On our way back out of the building, we heard loud gunfire accompanied by screams and shouts. We all ran to the front of the building, trying to get a glimpse of what was going on. The streets were flooded with people marching down the street carrying picket signs that reflected sharp colors across the night sky. When we asked our tour guide what was happening, she replied in a nonchalant voice and attitude, "Oh. Policemen and firefighters are protesting their low wages and are demanding a higher pay. Don't worry. They will pass by quickly enough." We all stared at her, dumbfounded. How could she be so coolly indifferent about the entire ruckus going on only a couple of yards away from us? Baffled by our tour guide's indifferent attitude, yet intrigued by the scene in front of us, we watched the swarms of people move as one, their shouts weaving into one prevailing, powerful voice. After we were on the bus we found out that this was only one of many similar occurrences taking place across Brazil. After hearing this, I tried to imagine the United States in a similar condition to that of Brazil, and attempted to see myself living among all the chaos. The alternate world I conjured up was so drastically different from my life in Atlanta that I understood how fortunate I was to be living a relatively peaceful life in a relatively peaceful city.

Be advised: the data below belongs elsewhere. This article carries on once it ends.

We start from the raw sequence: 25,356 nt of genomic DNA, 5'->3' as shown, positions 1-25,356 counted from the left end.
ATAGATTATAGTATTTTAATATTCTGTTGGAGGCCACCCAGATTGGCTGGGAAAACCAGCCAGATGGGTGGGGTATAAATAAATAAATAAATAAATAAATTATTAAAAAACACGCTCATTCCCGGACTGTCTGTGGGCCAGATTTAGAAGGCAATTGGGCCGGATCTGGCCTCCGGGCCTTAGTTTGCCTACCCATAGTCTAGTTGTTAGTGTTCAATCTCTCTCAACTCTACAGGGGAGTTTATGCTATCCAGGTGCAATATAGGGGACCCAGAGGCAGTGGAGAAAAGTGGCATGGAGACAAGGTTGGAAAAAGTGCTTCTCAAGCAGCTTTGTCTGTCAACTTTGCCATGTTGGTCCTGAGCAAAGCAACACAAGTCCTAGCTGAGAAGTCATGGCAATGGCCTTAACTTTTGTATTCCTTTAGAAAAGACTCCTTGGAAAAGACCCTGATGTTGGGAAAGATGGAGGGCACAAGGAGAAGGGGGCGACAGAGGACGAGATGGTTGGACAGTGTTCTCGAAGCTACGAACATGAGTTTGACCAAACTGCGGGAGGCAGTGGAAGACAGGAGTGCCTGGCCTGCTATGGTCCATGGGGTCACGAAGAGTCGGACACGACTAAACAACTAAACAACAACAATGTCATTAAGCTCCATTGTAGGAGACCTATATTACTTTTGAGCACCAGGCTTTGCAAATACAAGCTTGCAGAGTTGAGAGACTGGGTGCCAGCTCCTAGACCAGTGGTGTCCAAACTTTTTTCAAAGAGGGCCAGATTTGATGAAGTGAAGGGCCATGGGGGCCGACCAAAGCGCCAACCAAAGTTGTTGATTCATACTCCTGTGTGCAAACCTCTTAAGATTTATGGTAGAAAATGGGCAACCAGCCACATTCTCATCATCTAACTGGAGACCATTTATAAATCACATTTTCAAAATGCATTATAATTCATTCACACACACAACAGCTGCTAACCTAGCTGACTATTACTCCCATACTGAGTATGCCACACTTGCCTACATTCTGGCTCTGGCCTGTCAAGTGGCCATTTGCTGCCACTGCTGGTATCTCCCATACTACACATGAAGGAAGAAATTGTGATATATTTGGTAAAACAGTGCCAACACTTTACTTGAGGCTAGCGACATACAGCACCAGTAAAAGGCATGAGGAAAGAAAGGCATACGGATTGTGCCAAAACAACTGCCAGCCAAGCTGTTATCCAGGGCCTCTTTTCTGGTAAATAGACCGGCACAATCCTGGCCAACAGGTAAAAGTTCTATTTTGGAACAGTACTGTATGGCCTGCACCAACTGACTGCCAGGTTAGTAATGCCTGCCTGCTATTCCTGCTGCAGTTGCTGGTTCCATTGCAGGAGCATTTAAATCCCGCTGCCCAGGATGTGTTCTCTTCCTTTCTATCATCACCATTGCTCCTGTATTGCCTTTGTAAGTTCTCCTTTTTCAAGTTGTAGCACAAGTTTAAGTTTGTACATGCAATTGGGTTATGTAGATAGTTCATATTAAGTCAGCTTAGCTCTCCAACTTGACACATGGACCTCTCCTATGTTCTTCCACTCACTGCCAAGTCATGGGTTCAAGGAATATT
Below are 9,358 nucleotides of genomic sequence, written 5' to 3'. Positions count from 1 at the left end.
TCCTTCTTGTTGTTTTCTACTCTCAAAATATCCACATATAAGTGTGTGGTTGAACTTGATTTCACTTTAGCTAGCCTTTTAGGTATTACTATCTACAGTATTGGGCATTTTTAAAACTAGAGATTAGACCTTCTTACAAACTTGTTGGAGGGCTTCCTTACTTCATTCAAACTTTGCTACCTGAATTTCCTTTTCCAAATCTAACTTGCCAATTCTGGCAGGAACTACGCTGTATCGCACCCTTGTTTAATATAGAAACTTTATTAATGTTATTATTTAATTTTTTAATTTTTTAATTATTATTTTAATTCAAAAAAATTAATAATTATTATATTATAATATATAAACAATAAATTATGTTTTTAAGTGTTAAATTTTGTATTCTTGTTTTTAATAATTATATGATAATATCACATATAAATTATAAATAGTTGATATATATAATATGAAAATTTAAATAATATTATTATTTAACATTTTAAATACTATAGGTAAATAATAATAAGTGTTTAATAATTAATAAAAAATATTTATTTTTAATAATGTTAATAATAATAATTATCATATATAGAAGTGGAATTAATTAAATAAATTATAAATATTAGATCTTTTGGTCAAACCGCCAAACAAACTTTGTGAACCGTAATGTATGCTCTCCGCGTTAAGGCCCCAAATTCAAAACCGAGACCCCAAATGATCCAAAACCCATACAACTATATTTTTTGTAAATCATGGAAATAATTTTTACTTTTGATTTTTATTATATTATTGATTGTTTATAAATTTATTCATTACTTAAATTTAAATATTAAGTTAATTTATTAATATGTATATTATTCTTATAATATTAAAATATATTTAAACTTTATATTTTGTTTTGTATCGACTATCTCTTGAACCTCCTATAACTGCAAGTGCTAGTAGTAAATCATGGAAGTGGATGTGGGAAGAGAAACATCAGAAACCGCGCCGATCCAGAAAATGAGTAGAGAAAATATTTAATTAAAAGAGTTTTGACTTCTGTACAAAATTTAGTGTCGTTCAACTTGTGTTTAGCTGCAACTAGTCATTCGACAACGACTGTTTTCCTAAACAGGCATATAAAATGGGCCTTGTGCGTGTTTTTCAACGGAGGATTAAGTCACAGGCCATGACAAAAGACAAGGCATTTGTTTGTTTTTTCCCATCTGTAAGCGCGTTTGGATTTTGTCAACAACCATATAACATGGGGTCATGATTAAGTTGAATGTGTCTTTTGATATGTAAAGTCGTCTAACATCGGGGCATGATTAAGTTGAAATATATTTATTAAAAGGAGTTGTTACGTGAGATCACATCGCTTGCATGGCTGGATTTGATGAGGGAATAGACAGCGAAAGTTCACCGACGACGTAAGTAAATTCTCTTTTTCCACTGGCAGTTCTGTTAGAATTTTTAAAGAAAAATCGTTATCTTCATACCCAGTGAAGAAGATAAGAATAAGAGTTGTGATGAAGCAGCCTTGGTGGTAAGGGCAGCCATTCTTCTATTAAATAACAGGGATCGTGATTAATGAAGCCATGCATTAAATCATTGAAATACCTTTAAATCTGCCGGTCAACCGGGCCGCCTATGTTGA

After the long, eventful day, we all were exhausted and wanted nothing more than to crash into our beds and fall into a deep slumber. But we resisted the urge, knowing this would be our last night in Brazil. By a unanimous decision, we all decided to momentarily forget all of the hardships Brazilians went through and all of the valuable lessons we had learned, and instead sprinted across the intersection, ignoring oncoming vehicles and leaving behind honking cars and screeching drivers, until we reached the beach. That last night in Brazil consisted of us jumping waves, playing tag, losing belongings to the ocean, collecting seashells, and enjoying the scenery for one final time. In our minds, we knew that all of the impacting experiences we had during our stay in Brazil had left us all forever changed.